The Hallowed Ground of African American Invention II

Insights

The Hallowed Ground of African American Invention II

February 23, 2016

Building on this theme, Intellectual Ventures highlights the landmarks and places where African American inventors changed the American way of life for the better. The first part of this series took us on an innovation journey to the cities of Chicago, New Orleans and New York City. In Part II, Intellectual Ventures puts the spotlight on three more:

Annapolis, Maryland Benjamin Bradley, who while working in a printing office as a slave used scrap he had found to develop a steam engine for a war ship. Unable to patent his work since he was a slave, he sold it and with the proceeds purchased his freedom.

See also The Harriet Tubman Underground Railroad monument celebrating the life of the most famous Underground Railroad conductor who repeatedly risked her life to safely navigate nearly 70 individuals to freedom from the slave holding U.S. states in the South.

Kansas City, MissouriDavid Crosthwait was an expert on heating, ventilation, and air conditioning; in fact, he designed the heating system for Radio City Music Hall in New York. During his lifetime he received some 40 U.S. patents relating to HVAC system

See also the Carver National Monument dedicated to the memory of George Washington Carver, the world famous African American chemist who made innovative breakthroughs with his agricultural inventions.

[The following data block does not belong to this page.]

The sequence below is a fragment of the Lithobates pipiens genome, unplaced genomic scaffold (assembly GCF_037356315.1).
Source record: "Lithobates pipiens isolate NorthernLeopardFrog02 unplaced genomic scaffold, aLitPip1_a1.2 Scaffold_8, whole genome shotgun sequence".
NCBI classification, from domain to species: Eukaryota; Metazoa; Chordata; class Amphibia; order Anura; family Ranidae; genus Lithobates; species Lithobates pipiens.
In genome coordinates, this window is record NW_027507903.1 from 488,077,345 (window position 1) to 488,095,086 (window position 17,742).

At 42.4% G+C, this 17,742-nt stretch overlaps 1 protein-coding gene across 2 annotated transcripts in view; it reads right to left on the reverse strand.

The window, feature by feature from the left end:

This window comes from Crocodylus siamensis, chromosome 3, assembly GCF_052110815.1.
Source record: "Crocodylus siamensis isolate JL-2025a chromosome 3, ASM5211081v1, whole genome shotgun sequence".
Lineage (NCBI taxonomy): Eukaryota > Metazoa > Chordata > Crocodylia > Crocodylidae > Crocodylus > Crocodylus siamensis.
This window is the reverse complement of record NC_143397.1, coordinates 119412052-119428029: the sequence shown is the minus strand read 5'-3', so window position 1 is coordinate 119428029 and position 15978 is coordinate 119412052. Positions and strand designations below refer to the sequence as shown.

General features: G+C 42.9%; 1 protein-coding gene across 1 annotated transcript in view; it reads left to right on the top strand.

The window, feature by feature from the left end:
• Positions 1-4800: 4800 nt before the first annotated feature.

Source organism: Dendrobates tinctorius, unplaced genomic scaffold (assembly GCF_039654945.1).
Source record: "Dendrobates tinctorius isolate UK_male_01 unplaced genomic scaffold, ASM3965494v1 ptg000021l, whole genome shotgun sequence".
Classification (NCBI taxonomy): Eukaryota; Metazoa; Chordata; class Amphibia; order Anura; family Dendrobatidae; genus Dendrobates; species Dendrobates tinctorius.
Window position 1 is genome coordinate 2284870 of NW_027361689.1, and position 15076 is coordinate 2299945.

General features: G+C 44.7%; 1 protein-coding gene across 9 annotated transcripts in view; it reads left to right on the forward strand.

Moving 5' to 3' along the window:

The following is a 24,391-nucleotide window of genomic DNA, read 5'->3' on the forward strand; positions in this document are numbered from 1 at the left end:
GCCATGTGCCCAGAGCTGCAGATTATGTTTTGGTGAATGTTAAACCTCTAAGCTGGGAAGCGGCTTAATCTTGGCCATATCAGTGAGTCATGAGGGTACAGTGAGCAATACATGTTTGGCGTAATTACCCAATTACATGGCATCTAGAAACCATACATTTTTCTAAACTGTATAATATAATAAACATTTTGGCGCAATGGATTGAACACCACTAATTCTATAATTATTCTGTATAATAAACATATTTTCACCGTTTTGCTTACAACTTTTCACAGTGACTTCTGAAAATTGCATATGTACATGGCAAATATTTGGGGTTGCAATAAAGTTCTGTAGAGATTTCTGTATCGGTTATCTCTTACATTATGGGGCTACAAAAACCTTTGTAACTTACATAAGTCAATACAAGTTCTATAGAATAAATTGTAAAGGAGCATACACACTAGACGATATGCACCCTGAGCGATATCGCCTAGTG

Los Angeles, California Patricia Bath became the first African American female ophthalmologist to receive a medical patent for her invention of the Laserphaco Probe – a device that provides a more precise treatment of cataracts that is less painful.

See also the Biddy Mason memorial in downtown L.A. celebrating the life of Biddy Mason, an African American who, among her many accomplishments, delivered hundreds of babies as a midwife and organized the First African Methodist Episcopal Church in L.A.

For more stories of groundbreaking African American inventors, see Part I of this series and check out our previous post highlighting the amazing contributions of men and women who have dedicated their lives to improving society.

More Buzz From IV

Failing for Success: Henry A. Ford

Henry Ford is one of the most renowned entrepreneurs in history. Before his success, Ford encountered failure during production of his first automobile. Nonetheless, Ford used these failures to instruct his future success as an inventor and a businessman.

Read More
The U.S. May Lead the World in Invention, but There’s More We Need to Do

Decades of research demonstrate that diversity is a key driving force for innovation, fostering creativity and creating an environment where “outside the box” ideas can be heard.

Read More
IV’s Best Nine of 2016: Nine Pictures Worth 9,000 Words

As 2016 comes to a close, we’re depicting the year of ideas, inspiration and invention through nine of our favorite pictures that were taken at just the right moment in time. Because while the world of invention propels us forward quickly, it’s important to remember the milestones of progress that helped us get where we are today.

Read More